Hi and welcome to another week,
OK – Happy New Year guys. The site has been blog-less for a couple of weeks (apologies but stats from the last couple of years show that no-one reads them over Christmas!) but – as with class times, normal operations should resume as of…NOW!
I would like to say a very special thanks to everyone who has got into the gym over the ‘break’ – I know it isn’t easy to keep your training routine going when so many other parts of your life seem to be on holiday, but we have had some very busy sessions and this has made for some fun times in the gym….after all, more people equals a lot of energy which equals fun times for everyone there. I was planning on doing a bit of a kickoff of the 2016 year this week by blogging about all of the things I learned in 2015…until Andy Murray came to Round One Fitness to train with us last week. (That link is to the article from the Daily Mirror in the UK – scroll down to see the pictures of Andy posing with Eden and using the Versa Climber). Having one of the worlds absolute elite athletes training at Round 1 – Wimbledon champ, reigning Olympic gold medallist, current world number 2 – raises a pretty simple question…exactly how does an ‘elite’ athlete train?
I guess the first part to that question is trying to figure out why he came to Round 1 in the first place. The reason he came was simple – he wanted to use a Versa Climber and there just aren’t a lot of these around. We have one because of my involvement with AFL footy clubs over the past decade or so and the fact that pretty much every club has a couple of these machines that always look VERY well worn…yet you almost never see them in gyms. Why is that you might ask yourself?
The reason is pretty simple. The Versa Climber is not particularly fancy, it doesn’t have a lot of ‘programs’ to run or a video screen or any of the other niceties you see on so many modern cardio devices. It is a climbing machine that is pretty simple in setup and is a ‘conditioning’ tool. I am not sure anyone would ever describe using the Versa Climber as ‘FUN’ – hard, tough, challenging, those are the words used. I read something on twitter during the week (which of course I cannot find now) that made a comment along the lines of ‘…if it isn’t assault bike, concept rower, versa climber or sprinting, you aren’t getting the conditioning you think you are…’ and of those options it is obviously the Versa Climber that Andy prefers to use. A quick glance at his Instagram feed will show you that Andy has a Versa Climber in his house and when your training outcomes are all about PERFORMANCE you can’t mess around and ‘change it up’ just because the hotel you are staying at doesn’t have the gear you need.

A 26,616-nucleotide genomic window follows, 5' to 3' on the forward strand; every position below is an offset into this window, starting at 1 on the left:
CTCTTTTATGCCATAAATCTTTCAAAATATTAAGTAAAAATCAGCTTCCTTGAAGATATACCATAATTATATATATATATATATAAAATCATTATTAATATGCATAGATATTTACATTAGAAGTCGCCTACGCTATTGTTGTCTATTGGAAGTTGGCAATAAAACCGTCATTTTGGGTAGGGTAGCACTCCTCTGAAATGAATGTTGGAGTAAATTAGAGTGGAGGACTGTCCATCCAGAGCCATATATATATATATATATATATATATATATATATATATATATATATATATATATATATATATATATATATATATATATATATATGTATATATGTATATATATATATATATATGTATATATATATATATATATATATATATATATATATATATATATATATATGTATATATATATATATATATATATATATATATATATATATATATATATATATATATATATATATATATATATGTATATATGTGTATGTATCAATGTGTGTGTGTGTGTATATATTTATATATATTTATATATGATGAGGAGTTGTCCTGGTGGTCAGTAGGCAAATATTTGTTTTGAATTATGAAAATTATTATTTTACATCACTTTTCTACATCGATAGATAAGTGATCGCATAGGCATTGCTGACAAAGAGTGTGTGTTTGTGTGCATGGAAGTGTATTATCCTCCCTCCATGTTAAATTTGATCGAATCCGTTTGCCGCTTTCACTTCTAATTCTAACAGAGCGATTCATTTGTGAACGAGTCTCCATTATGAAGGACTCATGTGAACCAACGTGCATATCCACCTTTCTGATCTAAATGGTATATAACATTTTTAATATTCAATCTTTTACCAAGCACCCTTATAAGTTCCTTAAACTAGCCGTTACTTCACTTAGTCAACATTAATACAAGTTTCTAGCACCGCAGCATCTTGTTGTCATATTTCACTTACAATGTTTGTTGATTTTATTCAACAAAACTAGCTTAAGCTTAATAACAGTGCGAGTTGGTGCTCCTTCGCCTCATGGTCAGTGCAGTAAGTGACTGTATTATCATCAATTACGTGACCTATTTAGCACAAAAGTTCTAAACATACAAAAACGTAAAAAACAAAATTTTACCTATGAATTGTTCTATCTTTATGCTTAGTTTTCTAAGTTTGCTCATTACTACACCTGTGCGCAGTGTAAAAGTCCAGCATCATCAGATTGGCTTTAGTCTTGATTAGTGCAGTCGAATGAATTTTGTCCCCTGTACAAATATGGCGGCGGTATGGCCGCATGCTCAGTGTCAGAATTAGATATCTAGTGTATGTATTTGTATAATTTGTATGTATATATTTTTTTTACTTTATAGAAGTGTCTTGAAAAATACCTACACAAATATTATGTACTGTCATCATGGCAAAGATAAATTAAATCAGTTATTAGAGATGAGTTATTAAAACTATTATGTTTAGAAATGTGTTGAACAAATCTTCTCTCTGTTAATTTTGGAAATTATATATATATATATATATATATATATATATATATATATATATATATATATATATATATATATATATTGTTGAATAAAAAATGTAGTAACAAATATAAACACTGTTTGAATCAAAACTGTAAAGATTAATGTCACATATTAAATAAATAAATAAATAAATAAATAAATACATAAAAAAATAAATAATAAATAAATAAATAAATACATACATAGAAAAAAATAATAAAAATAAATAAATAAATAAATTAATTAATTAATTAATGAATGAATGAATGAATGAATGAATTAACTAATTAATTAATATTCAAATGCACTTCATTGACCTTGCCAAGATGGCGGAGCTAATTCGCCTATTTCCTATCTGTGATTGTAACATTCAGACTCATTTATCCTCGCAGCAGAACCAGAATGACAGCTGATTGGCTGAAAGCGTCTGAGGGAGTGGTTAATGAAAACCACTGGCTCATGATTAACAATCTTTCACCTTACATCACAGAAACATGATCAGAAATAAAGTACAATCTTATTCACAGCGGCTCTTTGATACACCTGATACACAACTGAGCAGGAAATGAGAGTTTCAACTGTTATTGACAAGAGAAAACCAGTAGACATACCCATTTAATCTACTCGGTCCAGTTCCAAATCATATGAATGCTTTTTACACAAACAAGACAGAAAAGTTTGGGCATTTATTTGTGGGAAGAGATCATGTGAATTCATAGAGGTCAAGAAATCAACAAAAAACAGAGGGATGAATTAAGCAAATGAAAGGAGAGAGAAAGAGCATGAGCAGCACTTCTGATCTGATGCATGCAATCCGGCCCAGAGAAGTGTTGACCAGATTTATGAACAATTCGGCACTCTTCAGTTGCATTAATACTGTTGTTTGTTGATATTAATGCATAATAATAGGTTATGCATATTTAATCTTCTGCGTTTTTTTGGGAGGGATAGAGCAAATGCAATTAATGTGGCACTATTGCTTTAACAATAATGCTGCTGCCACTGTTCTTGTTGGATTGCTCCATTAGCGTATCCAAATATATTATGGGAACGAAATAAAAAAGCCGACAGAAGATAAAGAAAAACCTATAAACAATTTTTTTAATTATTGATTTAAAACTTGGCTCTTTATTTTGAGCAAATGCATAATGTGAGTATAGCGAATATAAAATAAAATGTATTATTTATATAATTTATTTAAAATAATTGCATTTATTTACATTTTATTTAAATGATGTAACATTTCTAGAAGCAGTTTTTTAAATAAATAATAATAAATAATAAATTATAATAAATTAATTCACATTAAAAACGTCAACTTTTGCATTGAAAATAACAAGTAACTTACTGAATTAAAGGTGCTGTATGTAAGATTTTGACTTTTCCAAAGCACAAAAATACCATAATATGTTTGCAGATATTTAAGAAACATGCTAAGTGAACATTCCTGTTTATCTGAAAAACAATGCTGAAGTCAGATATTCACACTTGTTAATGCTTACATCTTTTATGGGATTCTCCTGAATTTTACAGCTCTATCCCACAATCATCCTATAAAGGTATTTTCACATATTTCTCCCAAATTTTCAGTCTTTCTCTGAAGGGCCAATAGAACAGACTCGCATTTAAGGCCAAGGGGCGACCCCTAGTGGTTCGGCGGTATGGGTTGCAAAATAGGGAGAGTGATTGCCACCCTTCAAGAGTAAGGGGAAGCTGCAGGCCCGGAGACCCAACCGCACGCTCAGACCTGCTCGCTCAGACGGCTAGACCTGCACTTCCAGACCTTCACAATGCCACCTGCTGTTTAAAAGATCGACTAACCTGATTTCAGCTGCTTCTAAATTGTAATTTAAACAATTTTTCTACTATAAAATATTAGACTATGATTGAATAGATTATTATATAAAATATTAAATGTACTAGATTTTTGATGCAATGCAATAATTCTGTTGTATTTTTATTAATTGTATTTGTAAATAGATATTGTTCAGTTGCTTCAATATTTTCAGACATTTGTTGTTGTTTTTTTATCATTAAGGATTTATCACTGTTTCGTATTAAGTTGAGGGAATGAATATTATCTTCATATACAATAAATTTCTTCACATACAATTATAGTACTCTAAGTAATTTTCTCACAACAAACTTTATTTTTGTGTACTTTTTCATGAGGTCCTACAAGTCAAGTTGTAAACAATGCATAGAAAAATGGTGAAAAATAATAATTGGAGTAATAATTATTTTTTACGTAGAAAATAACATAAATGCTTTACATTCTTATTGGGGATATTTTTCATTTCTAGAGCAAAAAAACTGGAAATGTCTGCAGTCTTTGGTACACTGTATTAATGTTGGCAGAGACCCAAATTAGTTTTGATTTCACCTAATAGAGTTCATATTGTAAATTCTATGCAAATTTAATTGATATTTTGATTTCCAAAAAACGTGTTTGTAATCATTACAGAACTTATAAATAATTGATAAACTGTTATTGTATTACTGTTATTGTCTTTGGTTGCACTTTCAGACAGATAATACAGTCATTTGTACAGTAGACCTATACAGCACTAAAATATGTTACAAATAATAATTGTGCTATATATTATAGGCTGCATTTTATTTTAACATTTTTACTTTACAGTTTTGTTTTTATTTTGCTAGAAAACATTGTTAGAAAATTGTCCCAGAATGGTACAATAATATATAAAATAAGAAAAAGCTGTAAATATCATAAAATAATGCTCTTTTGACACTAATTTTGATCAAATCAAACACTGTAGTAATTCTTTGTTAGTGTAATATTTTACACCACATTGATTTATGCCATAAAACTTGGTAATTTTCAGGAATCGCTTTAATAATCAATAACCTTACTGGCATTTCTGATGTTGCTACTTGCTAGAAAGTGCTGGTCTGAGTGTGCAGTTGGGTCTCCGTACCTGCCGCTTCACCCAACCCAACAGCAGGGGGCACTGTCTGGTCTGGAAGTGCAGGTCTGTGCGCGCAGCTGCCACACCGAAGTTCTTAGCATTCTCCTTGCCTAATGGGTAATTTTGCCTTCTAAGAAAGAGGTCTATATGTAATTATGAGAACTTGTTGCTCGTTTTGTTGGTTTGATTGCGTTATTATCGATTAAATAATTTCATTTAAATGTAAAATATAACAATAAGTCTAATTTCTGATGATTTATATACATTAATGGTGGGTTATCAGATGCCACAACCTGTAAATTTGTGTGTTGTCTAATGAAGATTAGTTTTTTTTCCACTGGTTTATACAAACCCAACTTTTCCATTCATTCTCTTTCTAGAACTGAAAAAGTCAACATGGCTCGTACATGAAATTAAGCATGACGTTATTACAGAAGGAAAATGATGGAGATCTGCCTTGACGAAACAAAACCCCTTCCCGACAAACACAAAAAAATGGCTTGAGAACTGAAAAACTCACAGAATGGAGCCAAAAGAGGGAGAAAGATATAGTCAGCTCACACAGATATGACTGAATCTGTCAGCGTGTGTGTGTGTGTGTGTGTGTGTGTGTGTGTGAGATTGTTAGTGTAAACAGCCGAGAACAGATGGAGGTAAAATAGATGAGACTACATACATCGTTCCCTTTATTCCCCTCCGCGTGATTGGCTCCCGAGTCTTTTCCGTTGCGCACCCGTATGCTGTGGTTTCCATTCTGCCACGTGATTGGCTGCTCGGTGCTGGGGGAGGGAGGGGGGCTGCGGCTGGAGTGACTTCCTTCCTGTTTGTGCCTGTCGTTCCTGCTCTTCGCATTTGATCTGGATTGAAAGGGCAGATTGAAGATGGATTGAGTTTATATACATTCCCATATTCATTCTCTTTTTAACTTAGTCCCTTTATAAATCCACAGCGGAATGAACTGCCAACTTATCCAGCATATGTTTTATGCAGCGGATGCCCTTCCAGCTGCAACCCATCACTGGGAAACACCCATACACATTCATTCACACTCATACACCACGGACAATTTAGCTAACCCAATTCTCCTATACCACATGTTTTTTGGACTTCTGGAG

I guess what I mean there is that despite being a busy guy with a lot of work to do, the idea of spending 30 minutes in a car getting from his hotel to Round 1 – well, an hour I guess since he needed to drive back in as well – was thought to be an hour well spent given the outcome he needed to achieve. You can imagine that with an Australian Open on the horizon the BEST players in the world will not let a small obstacle like having to travel 30 minutes to get the ‘right’ training stand in their way…whereas an average player or one with a less ruthless mindset might decide that jumping on the treadmill at the hotel instead might be good enough.
I have gotten off track here. What I had promised to tell you about was what he actually DID. And on one level, I am not exactly sure. What I can tell you though is that he jumped on the Versa, went absolutely hell for leather chasing a target distance (as he was doing intervals of what seemed to be 90-100 seconds I am guess they were 100m sprints) and then he would recover and do it all again. I was trying to track his progress without being intrusive and I ‘think’ he completed a pyramid of 5 efforts on 1-minute rest, 4 efforts on 2-minute rest and finally 3 efforts on 3-minute rest. The times of each ‘effort’ were faithfully recorded by his strength coach.